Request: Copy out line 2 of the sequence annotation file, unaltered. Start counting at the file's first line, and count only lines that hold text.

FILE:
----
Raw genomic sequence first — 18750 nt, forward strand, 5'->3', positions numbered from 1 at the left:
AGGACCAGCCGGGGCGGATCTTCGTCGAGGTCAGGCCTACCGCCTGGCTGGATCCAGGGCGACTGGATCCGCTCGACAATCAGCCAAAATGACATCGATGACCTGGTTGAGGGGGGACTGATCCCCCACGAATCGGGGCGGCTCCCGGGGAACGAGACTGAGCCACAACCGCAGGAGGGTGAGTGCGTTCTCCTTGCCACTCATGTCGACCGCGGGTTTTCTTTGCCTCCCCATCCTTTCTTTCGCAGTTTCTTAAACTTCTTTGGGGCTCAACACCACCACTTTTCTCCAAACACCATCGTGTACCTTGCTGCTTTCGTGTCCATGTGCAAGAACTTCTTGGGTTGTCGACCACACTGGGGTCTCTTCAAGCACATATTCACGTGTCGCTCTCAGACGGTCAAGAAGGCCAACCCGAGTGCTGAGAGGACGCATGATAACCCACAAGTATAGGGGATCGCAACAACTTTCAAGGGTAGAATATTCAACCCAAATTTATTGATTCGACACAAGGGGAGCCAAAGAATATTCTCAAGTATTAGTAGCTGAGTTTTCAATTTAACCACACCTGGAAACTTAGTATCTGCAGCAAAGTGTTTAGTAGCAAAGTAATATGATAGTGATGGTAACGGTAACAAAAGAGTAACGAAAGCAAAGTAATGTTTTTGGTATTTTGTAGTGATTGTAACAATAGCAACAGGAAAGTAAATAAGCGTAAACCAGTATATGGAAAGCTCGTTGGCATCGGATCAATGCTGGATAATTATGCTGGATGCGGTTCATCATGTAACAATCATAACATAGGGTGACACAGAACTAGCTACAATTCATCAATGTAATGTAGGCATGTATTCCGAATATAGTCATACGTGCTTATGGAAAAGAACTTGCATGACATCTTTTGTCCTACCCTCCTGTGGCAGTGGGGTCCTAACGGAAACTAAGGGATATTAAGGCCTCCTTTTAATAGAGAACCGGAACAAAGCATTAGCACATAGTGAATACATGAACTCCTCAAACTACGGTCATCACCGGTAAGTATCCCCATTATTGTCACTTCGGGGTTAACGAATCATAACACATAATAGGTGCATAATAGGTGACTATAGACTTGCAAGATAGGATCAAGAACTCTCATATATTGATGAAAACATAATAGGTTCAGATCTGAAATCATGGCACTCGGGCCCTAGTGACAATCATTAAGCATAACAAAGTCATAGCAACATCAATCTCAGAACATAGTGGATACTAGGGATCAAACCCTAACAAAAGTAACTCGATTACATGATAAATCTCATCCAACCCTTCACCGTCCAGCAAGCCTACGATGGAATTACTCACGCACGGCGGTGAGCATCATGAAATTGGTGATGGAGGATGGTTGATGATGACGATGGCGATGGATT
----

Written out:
AGGACCAGCCGGGGCGGATCTTCGTCGAGGTCAGGCCTACCGCCTGGCTGGATCCAGGGCGACTGGATCCGCTCGACAATCAGCCAAAATGACATCGATGACCTGGTTGAGGGGGGACTGATCCCCCACGAATCGGGGCGGCTCCCGGGGAACGAGACTGAGCCACAACCGCAGGAGGGTGAGTGCGTTCTCCTTGCCACTCATGTCGACCGCGGGTTTTCTTTGCCTCCCCATCCTTTCTTTCGCAGTTTCTTAAACTTCTTTGGGGCTCAACACCACCACTTTTCTCCAAACACCATCGTGTACCTTGCTGCTTTCGTGTCCATGTGCAAGAACTTCTTGGGTTGTCGACCACACTGGGGTCTCTTCAAGCACATATTCACGTGTCGCTCTCAGACGGTCAAGAAGGCCAACCCGAGTGCTGAGAGGACGCATGATAACCCACAAGTATAGGGGATCGCAACAACTTTCAAGGGTAGAATATTCAACCCAAATTTATTGATTCGACACAAGGGGAGCCAAAGAATATTCTCAAGTATTAGTAGCTGAGTTTTCAATTTAACCACACCTGGAAACTTAGTATCTGCAGCAAAGTGTTTAGTAGCAAAGTAATATGATAGTGATGGTAACGGTAACAAAAGAGTAACGAAAGCAAAGTAATGTTTTTGGTATTTTGTAGTGATTGTAACAATAGCAACAGGAAAGTAAATAAGCGTAAACCAGTATATGGAAAGCTCGTTGGCATCGGATCAATGCTGGATAATTATGCTGGATGCGGTTCATCATGTAACAATCATAACATAGGGTGACACAGAACTAGCTACAATTCATCAATGTAATGTAGGCATGTATTCCGAATATAGTCATACGTGCTTATGGAAAAGAACTTGCATGACATCTTTTGTCCTACCCTCCTGTGGCAGTGGGGTCCTAACGGAAACTAAGGGATATTAAGGCCTCCTTTTAATAGAGAACCGGAACAAAGCATTAGCACATAGTGAATACATGAACTCCTCAAACTACGGTCATCACCGGTAAGTATCCCCATTATTGTCACTTCGGGGTTAACGAATCATAACACATAATAGGTGCATAATAGGTGACTATAGACTTGCAAGATAGGATCAAGAACTCTCATATATTGATGAAAACATAATAGGTTCAGATCTGAAATCATGGCACTCGGGCCCTAGTGACAATCATTAAGCATAACAAAGTCATAGCAACATCAATCTCAGAACATAGTGGATACTAGGGATCAAACCCTAACAAAAGTAACTCGATTACATGATAAATCTCATCCAACCCTTCACCGTCCAGCAAGCCTACGATGGAATTACTCACGCACGGCGGTGAGCATCATGAAATTGGTGATGGAGGATGGTTGATGATGACGATGGCGATGGATT